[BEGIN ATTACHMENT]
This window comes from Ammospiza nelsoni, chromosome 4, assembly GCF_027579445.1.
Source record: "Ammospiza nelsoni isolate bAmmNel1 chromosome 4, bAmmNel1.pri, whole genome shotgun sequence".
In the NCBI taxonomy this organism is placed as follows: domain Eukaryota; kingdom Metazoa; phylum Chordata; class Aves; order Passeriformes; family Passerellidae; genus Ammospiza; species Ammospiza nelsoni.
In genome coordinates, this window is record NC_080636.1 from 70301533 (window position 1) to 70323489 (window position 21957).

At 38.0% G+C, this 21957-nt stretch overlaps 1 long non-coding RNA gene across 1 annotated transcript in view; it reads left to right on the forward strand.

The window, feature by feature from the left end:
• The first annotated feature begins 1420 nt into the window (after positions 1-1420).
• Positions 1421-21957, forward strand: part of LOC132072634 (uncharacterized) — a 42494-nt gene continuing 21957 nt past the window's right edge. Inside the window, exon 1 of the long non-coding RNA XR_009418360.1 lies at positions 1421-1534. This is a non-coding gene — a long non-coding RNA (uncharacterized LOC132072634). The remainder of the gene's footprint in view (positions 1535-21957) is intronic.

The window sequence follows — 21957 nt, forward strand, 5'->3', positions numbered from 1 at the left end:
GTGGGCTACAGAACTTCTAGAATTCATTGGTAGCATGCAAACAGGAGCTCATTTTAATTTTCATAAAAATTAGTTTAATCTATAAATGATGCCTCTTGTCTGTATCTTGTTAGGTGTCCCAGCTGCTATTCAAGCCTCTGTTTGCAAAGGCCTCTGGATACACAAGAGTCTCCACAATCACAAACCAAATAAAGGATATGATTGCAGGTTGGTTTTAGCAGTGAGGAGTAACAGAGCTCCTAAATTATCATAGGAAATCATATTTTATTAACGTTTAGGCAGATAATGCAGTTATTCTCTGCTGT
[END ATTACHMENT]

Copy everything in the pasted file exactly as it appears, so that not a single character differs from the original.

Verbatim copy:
This window comes from Ammospiza nelsoni, chromosome 4, assembly GCF_027579445.1.
Source record: "Ammospiza nelsoni isolate bAmmNel1 chromosome 4, bAmmNel1.pri, whole genome shotgun sequence".
In the NCBI taxonomy this organism is placed as follows: domain Eukaryota; kingdom Metazoa; phylum Chordata; class Aves; order Passeriformes; family Passerellidae; genus Ammospiza; species Ammospiza nelsoni.
In genome coordinates, this window is record NC_080636.1 from 70301533 (window position 1) to 70323489 (window position 21957).

At 38.0% G+C, this 21957-nt stretch overlaps 1 long non-coding RNA gene across 1 annotated transcript in view; it reads left to right on the forward strand.

The window, feature by feature from the left end:
• The first annotated feature begins 1420 nt into the window (after positions 1-1420).
• Positions 1421-21957, forward strand: part of LOC132072634 (uncharacterized) — a 42494-nt gene continuing 21957 nt past the window's right edge. Inside the window, exon 1 of the long non-coding RNA XR_009418360.1 lies at positions 1421-1534. This is a non-coding gene — a long non-coding RNA (uncharacterized LOC132072634). The remainder of the gene's footprint in view (positions 1535-21957) is intronic.

The window sequence follows — 21957 nt, forward strand, 5'->3', positions numbered from 1 at the left end:
GTGGGCTACAGAACTTCTAGAATTCATTGGTAGCATGCAAACAGGAGCTCATTTTAATTTTCATAAAAATTAGTTTAATCTATAAATGATGCCTCTTGTCTGTATCTTGTTAGGTGTCCCAGCTGCTATTCAAGCCTCTGTTTGCAAAGGCCTCTGGATACACAAGAGTCTCCACAATCACAAACCAAATAAAGGATATGATTGCAGGTTGGTTTTAGCAGTGAGGAGTAACAGAGCTCCTAAATTATCATAGGAAATCATATTTTATTAACGTTTAGGCAGATAATGCAGTTATTCTCTGCTGT